“I’m tired of people thinking that us players are asking for the same type of money as NBA players. We are asking for the same percentage of revenue shared within our CBA. NBA players receive around 50 percent of shared revenue within their league, whereas we receive around 20 percent.
Given what we now are hearing about WNBA revenue, it appears Plum and her fellow players only got to 20 percent after salaries were renegotiated. And, today, Plum and her colleagues are doing far worse.
It is important to put this in perspective. Once upon a time, the major men’s sports were dominated by the reserve clause. This clause—placed in every player’s contract—said that once a player signed with a team, he couldn’t negotiate with any other team unless that original team released the rights to that player’s services. Such a clause existed in Major League Baseball, the National Football League, and the National Basketball Association. Obviously, if a player can only negotiate with one team, their salary will be depressed. Consequently, it is not surprising to learn that in 1970-71, NBA players were paid 27 percent of league revenue. WNBA players have free agency, of course, so players can negotiate with more than one team. But because the WNBA has a strict salary cap that doesn’t grow with league revenues, they are put in a much worse position than major men’s sports athletes.
To put this in perspective, Kelsey Plum will be paid $200,000 this year by the Las Vegas Aces. If the WNBA shared 50 percent of its $180 million revenue with its players, average salaries in the league would be more than $500,000. And, since Plum is above average, she could expect her salary to be more than $1 million.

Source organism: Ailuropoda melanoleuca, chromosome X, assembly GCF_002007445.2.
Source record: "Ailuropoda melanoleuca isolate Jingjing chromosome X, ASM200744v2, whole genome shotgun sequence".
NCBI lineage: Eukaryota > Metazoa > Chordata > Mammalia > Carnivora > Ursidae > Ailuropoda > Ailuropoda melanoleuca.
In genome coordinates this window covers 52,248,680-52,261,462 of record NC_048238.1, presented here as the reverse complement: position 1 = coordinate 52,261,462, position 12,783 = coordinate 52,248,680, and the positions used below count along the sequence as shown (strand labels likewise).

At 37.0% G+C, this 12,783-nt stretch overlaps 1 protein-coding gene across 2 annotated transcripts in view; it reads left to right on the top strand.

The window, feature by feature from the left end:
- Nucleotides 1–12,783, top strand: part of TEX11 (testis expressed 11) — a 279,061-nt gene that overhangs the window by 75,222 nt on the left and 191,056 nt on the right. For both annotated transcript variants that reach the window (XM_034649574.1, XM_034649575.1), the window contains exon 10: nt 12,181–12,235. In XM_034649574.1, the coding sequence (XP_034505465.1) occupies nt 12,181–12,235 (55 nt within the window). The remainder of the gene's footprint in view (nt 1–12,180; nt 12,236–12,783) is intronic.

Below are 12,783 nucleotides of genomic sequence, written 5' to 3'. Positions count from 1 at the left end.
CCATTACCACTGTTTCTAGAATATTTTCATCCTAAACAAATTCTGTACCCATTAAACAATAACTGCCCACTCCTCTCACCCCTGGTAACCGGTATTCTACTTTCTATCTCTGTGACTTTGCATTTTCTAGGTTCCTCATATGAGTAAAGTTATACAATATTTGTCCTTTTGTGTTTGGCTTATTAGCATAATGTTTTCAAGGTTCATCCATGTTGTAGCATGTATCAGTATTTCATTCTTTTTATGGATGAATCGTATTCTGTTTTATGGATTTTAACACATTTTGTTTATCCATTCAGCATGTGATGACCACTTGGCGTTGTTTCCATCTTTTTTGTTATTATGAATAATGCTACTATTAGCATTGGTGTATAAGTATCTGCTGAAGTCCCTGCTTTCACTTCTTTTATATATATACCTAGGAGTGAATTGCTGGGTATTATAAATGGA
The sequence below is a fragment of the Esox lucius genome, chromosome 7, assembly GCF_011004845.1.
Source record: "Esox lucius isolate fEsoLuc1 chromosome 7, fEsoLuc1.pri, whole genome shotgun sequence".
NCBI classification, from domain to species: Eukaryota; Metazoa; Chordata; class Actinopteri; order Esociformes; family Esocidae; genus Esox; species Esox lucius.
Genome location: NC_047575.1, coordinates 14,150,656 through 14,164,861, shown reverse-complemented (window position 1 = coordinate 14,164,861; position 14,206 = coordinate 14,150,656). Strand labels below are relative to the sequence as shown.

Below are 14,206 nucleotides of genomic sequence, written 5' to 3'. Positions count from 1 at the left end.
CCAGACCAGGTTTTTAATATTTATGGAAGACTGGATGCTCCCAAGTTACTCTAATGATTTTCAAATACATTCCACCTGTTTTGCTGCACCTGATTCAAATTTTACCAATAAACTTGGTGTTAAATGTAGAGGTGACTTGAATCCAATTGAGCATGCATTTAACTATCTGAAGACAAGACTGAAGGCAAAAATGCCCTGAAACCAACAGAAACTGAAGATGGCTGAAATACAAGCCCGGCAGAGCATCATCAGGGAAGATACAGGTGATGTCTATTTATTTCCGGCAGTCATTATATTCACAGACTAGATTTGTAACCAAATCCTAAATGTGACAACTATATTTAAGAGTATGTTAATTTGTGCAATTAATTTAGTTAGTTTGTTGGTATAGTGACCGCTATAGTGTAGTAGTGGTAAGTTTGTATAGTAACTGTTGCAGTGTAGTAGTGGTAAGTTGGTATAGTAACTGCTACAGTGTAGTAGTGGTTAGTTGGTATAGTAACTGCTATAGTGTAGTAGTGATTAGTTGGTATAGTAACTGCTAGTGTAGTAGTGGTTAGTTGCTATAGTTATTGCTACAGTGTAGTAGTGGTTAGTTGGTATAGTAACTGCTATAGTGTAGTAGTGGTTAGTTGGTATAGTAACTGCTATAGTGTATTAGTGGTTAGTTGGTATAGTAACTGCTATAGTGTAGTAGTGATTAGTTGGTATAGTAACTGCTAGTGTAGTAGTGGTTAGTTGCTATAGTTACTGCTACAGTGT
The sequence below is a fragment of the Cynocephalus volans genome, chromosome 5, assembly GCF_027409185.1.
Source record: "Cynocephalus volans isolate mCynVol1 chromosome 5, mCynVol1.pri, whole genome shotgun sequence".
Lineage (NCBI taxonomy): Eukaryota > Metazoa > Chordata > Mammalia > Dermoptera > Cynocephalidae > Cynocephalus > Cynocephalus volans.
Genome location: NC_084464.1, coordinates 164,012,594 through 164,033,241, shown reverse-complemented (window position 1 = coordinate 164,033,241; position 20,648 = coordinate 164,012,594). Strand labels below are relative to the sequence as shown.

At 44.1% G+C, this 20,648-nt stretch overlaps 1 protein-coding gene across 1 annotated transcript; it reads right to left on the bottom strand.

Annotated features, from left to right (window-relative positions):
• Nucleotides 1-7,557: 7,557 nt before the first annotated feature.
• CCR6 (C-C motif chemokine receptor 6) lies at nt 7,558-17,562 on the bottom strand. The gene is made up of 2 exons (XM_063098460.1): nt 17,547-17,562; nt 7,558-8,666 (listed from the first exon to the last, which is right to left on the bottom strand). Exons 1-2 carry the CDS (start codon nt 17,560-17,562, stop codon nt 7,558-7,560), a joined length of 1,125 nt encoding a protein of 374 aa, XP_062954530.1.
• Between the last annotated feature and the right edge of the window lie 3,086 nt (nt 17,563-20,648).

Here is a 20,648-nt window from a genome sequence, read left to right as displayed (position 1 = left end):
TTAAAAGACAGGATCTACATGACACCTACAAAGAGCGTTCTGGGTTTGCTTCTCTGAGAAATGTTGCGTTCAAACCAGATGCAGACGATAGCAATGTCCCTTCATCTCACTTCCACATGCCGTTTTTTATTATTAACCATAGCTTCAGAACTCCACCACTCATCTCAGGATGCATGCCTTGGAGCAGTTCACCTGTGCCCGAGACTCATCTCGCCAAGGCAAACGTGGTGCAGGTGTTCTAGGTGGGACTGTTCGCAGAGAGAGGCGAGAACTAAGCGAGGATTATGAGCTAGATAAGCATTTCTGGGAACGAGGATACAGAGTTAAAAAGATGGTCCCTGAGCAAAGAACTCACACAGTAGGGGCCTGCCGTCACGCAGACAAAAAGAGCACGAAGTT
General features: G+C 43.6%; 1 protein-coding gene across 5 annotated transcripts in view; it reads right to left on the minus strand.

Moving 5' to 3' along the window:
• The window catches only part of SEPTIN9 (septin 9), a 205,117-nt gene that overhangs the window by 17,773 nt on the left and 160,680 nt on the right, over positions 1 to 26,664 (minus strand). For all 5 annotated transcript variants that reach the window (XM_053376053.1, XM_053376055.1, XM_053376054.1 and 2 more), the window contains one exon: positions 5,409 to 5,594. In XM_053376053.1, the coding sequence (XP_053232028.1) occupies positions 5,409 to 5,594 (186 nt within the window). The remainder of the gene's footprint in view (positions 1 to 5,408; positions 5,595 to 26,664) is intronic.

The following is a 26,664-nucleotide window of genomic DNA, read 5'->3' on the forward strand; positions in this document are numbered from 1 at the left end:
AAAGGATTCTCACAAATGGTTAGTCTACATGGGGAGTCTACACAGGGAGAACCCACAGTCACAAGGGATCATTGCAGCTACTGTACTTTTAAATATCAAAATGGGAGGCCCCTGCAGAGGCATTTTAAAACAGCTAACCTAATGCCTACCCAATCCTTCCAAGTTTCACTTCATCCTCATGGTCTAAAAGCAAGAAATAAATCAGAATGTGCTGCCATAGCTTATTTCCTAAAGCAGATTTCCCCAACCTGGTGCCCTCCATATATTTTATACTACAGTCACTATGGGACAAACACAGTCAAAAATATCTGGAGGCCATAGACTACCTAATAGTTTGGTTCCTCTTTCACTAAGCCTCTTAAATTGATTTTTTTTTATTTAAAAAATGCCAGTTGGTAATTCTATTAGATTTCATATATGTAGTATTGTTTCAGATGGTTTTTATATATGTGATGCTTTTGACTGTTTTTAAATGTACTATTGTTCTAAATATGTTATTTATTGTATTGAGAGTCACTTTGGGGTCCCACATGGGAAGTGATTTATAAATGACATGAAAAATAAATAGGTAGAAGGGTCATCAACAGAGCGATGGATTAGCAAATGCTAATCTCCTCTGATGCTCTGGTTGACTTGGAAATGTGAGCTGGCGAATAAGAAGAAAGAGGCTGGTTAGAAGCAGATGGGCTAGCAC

Or to put it another way… Plum is only getting about 20 percent of what she would (and should) get if the WNBA shared its success with the players making that success possible!
It is important to emphasize that this story is about more than player salaries. Jennah Haque’s story indicates the WNBA is far more successful than we previously believed. In 1970-71, the NBA reported $32 million in revenue, which translates to $244 million in 2023 dollars. Yes, that is a bit more than Bloomberg reports today; we have to remember, though, the WNBA has achieved its revenue number today with a poor television deal. ESPN and ABC are paying the league $25 million per season to broadcast their games. Major League Soccer—with lower television ratings— just signed a deal with Apple that will pay that league $250 million per year. If the WNBA simply negotiated a better television deal, they would be far beyond where the NBA was at this point in its history.
All of that means—and this should be increasingly clear to everyone—that the WNBA is on path to someday be much like the NBA is right now. That is a huge story, and the WNBA—and the NBA, and sports media in general—should be broadcasting this story everywhere.
One suspects, though, the WNBA doesn’t want to do that. If everyone knew how much money was coming in, some very uncomfortable questions would be asked. For example…
- Why can’t players have charter flights to games like the NBA?
- Why are players, such as Brittney Griner, supplementing their WNBA incomes by playing in leagues around the world?
- Why can’t players like Griner and Plum finally get paid 50 percent of league revenue like their counterparts in the NBA?
The WNBA doesn’t seem to want to answer those questions. So, the WNBA’s success—at least for now—isn’t talked about enough. Perhaps it is time for the WNBA to admit and broadcast their success and finally start paying their players!